Welcome to VegNet!
Hello and thank you for your interest in OSU VegNet. We use available tools such as historical datasets, published scientific literature, and growing-degree day models to estimate how flight activity of adult insects relates to development and subsequent potential for larval pressure.
Here are some resources to help you get started:
- One of the best summaries of the VegNet program was written a few years ago as part of the focus on Oregon’s Statewide Public Service Programs. Read the “Our Impact” article.
- Reports are meant to provide a timely estimate of what might be happening in your fields, garden, etc. based on regional pest activity.
Once you SUBSCRIBE, you will receive alerts to your email inbox each week. If you don’t see them, be sure to check spam folders.
If you are in Western Oregon, I am available for consult on pest issues or identification. I work with field reps, peer researchers, and commercial and private growers. I have 12+ years of experience with vegetable pests, and if I don’t know the answer, I’ll help you find it.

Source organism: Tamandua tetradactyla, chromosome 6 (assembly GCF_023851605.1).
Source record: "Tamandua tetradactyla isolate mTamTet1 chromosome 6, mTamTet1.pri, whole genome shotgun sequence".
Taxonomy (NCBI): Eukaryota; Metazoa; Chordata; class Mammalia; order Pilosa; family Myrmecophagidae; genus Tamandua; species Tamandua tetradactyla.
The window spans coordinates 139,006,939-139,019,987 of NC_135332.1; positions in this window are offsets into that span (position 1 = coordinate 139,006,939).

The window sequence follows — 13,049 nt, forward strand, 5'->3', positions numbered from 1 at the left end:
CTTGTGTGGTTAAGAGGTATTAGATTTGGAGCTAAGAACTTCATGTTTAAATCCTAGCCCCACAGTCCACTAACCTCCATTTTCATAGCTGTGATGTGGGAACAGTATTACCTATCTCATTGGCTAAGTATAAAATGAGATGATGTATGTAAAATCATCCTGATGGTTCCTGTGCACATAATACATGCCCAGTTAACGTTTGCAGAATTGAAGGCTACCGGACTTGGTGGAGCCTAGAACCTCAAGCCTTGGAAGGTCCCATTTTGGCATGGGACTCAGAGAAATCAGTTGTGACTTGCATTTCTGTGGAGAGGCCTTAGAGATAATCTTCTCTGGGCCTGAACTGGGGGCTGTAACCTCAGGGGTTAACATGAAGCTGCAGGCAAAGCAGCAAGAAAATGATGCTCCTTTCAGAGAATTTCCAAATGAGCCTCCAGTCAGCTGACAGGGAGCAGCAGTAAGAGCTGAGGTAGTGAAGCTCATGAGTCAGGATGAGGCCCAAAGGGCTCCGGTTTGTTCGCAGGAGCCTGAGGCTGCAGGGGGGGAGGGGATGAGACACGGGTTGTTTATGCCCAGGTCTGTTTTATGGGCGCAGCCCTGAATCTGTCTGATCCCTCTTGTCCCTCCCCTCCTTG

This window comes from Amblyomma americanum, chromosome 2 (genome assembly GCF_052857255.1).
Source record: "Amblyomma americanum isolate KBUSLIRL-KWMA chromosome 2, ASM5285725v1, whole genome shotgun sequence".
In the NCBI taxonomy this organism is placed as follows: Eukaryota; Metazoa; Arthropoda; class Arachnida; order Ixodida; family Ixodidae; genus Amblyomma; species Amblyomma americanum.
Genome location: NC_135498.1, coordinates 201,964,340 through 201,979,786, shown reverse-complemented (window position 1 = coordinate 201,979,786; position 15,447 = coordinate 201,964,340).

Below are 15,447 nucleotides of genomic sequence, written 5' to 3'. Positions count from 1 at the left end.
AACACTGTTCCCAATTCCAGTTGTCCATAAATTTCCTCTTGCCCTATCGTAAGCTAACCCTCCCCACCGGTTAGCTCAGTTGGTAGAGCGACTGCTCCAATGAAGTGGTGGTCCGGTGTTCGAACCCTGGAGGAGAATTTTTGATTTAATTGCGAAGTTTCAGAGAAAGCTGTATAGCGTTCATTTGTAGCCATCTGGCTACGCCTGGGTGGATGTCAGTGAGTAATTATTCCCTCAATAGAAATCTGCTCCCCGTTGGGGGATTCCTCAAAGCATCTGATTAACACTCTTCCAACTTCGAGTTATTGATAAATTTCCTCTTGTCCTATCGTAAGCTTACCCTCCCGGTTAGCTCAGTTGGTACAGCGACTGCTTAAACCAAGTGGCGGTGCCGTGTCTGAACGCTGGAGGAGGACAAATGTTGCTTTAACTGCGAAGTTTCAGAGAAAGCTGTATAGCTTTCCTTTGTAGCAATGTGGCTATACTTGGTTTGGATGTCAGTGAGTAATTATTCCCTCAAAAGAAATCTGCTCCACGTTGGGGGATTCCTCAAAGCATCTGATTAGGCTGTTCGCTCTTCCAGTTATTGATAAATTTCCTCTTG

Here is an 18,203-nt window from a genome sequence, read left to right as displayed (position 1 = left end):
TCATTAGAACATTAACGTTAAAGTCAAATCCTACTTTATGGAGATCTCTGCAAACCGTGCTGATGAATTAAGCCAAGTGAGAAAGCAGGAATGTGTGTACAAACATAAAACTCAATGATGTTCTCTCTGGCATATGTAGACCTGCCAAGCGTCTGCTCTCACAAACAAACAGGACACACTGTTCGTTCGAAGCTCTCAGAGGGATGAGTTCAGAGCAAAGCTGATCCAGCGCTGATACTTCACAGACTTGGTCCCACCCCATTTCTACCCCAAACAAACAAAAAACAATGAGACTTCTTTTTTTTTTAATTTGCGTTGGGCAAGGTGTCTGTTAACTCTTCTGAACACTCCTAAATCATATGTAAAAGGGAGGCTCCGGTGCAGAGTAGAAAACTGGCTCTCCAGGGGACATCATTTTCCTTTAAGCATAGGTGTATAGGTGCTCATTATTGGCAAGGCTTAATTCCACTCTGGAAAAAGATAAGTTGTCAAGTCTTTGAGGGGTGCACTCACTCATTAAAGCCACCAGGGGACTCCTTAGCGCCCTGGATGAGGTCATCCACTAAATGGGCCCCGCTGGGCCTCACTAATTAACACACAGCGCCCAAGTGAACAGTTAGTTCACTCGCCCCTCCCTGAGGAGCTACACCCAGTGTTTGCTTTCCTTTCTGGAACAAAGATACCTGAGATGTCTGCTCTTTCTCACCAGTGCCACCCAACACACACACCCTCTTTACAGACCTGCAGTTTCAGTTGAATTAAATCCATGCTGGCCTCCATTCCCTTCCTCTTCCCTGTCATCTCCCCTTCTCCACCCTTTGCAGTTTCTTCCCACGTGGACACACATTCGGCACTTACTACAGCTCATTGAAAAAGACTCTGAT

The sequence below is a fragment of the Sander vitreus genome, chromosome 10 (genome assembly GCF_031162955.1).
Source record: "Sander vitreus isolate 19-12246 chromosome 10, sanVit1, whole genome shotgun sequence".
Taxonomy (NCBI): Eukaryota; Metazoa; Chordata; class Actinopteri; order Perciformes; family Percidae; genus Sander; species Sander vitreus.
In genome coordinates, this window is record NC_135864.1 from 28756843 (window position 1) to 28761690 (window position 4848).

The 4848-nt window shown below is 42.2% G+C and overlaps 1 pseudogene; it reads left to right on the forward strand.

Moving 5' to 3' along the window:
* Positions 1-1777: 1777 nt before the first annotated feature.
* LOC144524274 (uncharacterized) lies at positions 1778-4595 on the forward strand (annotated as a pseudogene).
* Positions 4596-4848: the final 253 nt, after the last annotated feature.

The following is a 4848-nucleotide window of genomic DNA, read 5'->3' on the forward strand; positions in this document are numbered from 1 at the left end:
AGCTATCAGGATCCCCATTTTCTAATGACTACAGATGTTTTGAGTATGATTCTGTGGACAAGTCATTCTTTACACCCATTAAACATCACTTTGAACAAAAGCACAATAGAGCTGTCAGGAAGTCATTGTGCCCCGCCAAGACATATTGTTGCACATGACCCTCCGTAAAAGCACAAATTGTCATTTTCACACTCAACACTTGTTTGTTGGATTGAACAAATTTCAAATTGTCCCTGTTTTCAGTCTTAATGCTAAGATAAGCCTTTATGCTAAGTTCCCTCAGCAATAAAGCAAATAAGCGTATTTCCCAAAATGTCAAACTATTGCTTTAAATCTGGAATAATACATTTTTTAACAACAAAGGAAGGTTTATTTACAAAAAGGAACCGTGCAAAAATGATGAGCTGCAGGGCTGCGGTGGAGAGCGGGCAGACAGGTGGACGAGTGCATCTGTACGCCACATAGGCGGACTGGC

Thanks again for your interest. You’re welcome to reply to this email or contact me with any questions. Have a great season!
Click to see the full-size image. It describes how to read and interpret a VegNet data table.
“Phenology is a key component of life on earth. Many birds time their nesting so that eggs hatch when insects are available to feed nestlings….insect emergence is often synchronized with leafing out in their host plants. For many people, allergy season starts when particular flowers bloom—earlier flowering means earlier allergies. Farmers and gardeners need to know when to plant to avoid frosts, and they need to know the schedule of plant and insect development to decide when to apply fertilizers and pesticides. Many interactions in nature depend on timing. In fact, phenology affects nearly all aspects of the environment, including the abundance, distribution, and diversity of organisms, ecosystem services, food webs, and the global cycles of water and carbon.” Source: USA National Phenology Network, www.usanpn.org
Regional traps are placed near vegetable production fields – Trap counts detect comparative increases in moth flights – if a growing-degree day model is available for the species, we use it to estimate when larvae might be present. This process is highlighted in the photos below: adult moths (A) lay eggs (E), eggs turn into larvae (L) (caterpillars), which have potential to damage crops. Sometimes, pupae (P) can be a concern as well.
The regional nature of this program helps us estimate ‘per-site point-concerns’ versus landscape-level issues. Comparing trends to prior years is one of the strongest aspects of this program.
Thanks for your interest! Please feel free to contact me with questions. The models we use come mostly from OSU’s IPM Center.